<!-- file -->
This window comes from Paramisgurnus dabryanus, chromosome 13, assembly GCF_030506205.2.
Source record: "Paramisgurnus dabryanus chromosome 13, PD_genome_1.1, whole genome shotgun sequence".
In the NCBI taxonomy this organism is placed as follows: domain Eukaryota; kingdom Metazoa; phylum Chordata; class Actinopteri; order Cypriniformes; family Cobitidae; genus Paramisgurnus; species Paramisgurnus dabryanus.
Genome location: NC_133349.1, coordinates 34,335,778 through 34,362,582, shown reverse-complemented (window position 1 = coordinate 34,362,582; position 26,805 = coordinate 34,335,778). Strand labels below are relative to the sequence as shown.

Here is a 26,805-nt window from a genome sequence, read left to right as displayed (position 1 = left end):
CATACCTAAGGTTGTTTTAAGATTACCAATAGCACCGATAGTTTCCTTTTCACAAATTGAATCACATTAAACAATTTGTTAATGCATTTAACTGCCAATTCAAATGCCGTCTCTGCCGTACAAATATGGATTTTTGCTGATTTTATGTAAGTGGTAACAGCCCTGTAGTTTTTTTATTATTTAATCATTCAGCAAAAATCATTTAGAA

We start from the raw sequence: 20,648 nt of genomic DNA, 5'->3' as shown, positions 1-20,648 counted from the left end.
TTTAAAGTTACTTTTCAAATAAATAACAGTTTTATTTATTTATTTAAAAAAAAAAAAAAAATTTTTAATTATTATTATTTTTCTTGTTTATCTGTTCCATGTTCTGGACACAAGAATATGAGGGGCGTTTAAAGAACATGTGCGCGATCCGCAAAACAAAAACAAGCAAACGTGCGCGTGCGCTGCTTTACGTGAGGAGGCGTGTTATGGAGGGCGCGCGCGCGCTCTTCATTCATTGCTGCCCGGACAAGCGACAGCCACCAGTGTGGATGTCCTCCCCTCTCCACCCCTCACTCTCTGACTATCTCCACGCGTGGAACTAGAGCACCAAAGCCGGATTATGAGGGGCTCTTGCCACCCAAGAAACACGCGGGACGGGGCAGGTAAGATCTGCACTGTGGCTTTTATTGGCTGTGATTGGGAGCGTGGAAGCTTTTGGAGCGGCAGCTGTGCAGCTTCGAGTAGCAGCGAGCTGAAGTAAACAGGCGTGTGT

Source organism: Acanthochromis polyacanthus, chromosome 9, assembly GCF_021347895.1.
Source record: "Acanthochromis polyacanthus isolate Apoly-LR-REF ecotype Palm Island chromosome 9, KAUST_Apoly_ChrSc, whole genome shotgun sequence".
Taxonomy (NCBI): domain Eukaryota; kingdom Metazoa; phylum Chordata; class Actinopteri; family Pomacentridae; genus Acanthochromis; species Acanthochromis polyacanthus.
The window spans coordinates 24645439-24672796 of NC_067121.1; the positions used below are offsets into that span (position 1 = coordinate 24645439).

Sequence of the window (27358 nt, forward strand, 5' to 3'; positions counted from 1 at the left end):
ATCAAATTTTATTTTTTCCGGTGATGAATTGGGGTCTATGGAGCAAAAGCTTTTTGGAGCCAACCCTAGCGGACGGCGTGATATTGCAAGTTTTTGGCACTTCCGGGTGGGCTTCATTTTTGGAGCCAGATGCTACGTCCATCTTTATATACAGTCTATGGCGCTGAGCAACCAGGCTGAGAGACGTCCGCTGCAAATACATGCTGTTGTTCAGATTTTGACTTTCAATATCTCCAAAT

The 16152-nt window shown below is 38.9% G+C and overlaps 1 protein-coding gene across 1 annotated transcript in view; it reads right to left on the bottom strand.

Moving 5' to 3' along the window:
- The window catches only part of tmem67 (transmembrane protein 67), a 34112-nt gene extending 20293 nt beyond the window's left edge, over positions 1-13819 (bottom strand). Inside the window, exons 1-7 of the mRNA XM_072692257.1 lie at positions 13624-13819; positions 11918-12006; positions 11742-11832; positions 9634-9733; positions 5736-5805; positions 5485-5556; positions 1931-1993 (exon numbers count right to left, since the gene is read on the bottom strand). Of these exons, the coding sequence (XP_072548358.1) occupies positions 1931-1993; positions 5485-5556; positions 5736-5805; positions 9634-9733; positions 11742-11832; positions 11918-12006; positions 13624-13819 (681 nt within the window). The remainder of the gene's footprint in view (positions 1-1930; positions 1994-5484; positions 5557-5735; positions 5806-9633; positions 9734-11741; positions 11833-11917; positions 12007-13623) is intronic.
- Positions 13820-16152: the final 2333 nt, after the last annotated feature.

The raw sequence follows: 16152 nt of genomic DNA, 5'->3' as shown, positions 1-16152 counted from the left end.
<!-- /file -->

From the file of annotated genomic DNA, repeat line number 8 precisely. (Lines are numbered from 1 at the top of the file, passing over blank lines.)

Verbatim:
TTTAAAGTTACTTTTCAAATAAATAACAGTTTTATTTATTTATTTAAAAAAAAAAAAAAAATTTTTAATTATTATTATTTTTCTTGTTTATCTGTTCCATGTTCTGGACACAAGAATATGAGGGGCGTTTAAAGAACATGTGCGCGATCCGCAAAACAAAAACAAGCAAACGTGCGCGTGCGCTGCTTTACGTGAGGAGGCGTGTTATGGAGGGCGCGCGCGCGCTCTTCATTCATTGCTGCCCGGACAAGCGACAGCCACCAGTGTGGATGTCCTCCCCTCTCCACCCCTCACTCTCTGACTATCTCCACGCGTGGAACTAGAGCACCAAAGCCGGATTATGAGGGGCTCTTGCCACCCAAGAAACACGCGGGACGGGGCAGGTAAGATCTGCACTGTGGCTTTTATTGGCTGTGATTGGGAGCGTGGAAGCTTTTGGAGCGGCAGCTGTGCAGCTTCGAGTAGCAGCGAGCTGAAGTAAACAGGCGTGTGT